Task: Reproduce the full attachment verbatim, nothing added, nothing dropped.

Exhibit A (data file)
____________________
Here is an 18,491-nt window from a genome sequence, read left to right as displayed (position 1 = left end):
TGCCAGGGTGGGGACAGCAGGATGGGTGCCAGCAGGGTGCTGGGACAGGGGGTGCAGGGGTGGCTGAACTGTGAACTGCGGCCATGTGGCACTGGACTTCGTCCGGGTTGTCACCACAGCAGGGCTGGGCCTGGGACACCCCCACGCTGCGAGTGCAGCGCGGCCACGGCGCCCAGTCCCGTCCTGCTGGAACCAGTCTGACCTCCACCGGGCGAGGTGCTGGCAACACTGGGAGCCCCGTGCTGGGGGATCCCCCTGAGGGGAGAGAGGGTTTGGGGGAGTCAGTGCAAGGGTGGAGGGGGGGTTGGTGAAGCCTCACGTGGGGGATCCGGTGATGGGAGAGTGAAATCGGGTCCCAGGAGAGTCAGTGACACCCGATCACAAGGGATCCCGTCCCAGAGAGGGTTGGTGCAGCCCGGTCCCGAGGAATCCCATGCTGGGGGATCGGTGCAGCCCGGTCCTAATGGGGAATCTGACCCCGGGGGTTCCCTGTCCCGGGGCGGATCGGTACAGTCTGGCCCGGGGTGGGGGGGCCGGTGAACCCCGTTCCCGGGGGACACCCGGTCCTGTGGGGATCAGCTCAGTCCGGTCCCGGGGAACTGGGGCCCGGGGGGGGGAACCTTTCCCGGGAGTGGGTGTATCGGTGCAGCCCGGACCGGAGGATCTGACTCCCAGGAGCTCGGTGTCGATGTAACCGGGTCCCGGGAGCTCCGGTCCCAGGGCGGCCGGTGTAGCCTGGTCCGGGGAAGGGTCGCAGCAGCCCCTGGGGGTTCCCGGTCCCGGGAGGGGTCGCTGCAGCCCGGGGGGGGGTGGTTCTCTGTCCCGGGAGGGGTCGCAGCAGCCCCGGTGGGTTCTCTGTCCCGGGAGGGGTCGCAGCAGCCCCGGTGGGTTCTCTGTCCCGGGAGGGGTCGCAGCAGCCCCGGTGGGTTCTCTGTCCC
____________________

Here is an 18,491-nt window from a genome sequence, read left to right as displayed (position 1 = left end):
TGCCAGGGTGGGGACAGCAGGATGGGTGCCAGCAGGGTGCTGGGACAGGGGGTGCAGGGGTGGCTGAACTGTGAACTGCGGCCATGTGGCACTGGACTTCGTCCGGGTTGTCACCACAGCAGGGCTGGGCCTGGGACACCCCCACGCTGCGAGTGCAGCGCGGCCACGGCGCCCAGTCCCGTCCTGCTGGAACCAGTCTGACCTCCACCGGGCGAGGTGCTGGCAACACTGGGAGCCCCGTGCTGGGGGATCCCCCTGAGGGGAGAGAGGGTTTGGGGGAGTCAGTGCAAGGGTGGAGGGGGGGTTGGTGAAGCCTCACGTGGGGGATCCGGTGATGGGAGAGTGAAATCGGGTCCCAGGAGAGTCAGTGACACCCGATCACAAGGGATCCCGTCCCAGAGAGGGTTGGTGCAGCCCGGTCCCGAGGAATCCCATGCTGGGGGATCGGTGCAGCCCGGTCCTAATGGGGAATCTGACCCCGGGGGTTCCCTGTCCCGGGGCGGATCGGTACAGTCTGGCCCGGGGTGGGGGGGCCGGTGAACCCCGTTCCCGGGGGACACCCGGTCCTGTGGGGATCAGCTCAGTCCGGTCCCGGGGAACTGGGGCCCGGGGGGGGGAACCTTTCCCGGGAGTGGGTGTATCGGTGCAGCCCGGACCGGAGGATCTGACTCCCAGGAGCTCGGTGTCGATGTAACCGGGTCCCGGGAGCTCCGGTCCCAGGGCGGCCGGTGTAGCCTGGTCCGGGGAAGGGTCGCAGCAGCCCCTGGGGGTTCCCGGTCCCGGGAGGGGTCGCTGCAGCCCGGGGGGGGGTGGTTCTCTGTCCCGGGAGGGGTCGCAGCAGCCCCGGTGGGTTCTCTGTCCCGGGAGGGGTCGCAGCAGCCCCGGTGGGTTCTCTGTCCCGGGAGGGGTCGCAGCAGCCCCGGTGGGTTCTCTGTCCC